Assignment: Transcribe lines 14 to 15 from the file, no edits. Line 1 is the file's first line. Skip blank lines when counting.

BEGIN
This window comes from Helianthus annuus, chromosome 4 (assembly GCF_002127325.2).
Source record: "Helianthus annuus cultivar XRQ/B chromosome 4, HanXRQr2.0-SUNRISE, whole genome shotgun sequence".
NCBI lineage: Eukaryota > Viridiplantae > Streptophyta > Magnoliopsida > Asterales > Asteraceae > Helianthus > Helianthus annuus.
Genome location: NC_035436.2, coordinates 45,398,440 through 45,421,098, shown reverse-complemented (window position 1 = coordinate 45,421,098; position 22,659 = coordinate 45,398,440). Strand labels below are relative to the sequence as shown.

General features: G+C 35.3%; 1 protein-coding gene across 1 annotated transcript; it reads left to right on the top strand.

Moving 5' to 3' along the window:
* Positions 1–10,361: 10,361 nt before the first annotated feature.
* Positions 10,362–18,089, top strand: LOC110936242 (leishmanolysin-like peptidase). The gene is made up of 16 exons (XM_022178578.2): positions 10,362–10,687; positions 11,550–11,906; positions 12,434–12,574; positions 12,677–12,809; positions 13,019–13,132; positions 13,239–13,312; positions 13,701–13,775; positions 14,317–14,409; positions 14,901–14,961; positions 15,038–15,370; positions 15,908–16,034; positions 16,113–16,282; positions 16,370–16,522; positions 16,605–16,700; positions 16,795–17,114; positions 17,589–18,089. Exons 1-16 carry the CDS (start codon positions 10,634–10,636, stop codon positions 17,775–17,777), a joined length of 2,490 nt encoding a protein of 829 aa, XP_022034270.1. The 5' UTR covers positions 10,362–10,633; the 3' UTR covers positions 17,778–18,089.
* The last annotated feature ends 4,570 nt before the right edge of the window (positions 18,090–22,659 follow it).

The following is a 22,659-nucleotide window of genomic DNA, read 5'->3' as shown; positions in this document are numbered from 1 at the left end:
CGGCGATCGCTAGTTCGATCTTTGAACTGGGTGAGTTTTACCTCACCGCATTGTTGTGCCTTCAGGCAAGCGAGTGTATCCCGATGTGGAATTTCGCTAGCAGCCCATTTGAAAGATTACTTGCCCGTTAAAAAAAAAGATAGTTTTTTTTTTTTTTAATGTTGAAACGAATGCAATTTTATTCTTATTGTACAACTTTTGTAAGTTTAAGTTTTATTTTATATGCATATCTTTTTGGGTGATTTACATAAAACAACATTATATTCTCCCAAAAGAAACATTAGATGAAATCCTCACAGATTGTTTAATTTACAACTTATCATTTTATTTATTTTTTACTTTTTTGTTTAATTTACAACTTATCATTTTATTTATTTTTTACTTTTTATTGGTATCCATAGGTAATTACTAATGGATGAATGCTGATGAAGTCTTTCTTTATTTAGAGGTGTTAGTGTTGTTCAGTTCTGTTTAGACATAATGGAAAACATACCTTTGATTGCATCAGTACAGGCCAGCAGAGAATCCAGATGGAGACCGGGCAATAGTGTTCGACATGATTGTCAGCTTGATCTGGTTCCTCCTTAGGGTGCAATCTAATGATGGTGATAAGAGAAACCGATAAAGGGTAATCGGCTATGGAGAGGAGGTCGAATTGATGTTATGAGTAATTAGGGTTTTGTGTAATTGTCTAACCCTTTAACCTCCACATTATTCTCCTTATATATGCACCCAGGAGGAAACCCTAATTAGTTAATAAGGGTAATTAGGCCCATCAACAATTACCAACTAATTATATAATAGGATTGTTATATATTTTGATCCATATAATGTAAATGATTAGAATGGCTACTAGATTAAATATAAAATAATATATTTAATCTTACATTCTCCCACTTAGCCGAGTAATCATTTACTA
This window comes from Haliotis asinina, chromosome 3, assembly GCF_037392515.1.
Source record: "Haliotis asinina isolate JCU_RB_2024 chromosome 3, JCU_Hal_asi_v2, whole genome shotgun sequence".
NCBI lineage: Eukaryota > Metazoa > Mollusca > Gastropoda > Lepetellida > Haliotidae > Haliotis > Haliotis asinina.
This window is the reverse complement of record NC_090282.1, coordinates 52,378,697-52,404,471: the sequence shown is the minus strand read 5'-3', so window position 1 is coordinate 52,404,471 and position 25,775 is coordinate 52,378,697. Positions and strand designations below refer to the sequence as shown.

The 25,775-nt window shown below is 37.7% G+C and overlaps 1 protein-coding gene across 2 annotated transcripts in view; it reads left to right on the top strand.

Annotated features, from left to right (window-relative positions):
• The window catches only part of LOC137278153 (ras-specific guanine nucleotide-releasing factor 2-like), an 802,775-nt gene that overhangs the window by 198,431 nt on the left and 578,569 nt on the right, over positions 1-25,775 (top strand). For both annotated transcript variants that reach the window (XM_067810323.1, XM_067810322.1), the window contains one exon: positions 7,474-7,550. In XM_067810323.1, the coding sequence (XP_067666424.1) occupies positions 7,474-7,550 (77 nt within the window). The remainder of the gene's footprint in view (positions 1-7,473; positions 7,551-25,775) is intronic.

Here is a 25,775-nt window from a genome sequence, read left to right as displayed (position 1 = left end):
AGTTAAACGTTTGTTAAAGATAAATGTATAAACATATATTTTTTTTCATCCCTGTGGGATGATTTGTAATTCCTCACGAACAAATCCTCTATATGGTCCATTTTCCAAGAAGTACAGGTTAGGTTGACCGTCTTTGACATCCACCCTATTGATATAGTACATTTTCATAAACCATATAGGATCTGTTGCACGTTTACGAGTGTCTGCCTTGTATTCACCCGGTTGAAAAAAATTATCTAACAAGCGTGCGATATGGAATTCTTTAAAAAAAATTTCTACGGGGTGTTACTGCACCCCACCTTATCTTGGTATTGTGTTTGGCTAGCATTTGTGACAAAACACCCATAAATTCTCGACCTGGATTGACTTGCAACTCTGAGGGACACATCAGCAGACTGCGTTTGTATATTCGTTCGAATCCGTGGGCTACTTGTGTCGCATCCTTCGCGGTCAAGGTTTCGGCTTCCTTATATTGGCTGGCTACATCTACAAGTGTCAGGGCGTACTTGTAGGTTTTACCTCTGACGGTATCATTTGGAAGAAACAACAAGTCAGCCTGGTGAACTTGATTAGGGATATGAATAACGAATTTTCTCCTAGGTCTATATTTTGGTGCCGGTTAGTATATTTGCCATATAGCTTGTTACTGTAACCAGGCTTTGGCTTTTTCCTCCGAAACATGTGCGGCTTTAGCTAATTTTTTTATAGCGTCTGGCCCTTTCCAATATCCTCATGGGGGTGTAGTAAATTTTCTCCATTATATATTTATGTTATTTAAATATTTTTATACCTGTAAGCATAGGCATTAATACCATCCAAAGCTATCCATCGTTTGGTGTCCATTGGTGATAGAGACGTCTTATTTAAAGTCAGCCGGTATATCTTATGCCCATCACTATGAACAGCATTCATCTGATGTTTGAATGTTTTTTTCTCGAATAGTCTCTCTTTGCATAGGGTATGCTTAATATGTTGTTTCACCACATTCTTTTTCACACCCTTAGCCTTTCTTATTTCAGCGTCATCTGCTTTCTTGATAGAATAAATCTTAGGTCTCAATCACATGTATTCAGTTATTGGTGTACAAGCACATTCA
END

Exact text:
NCBI lineage: Eukaryota > Metazoa > Mollusca > Gastropoda > Lepetellida > Haliotidae > Haliotis > Haliotis asinina.
This window is the reverse complement of record NC_090282.1, coordinates 52,378,697-52,404,471: the sequence shown is the minus strand read 5'-3', so window position 1 is coordinate 52,404,471 and position 25,775 is coordinate 52,378,697. Positions and strand designations below refer to the sequence as shown.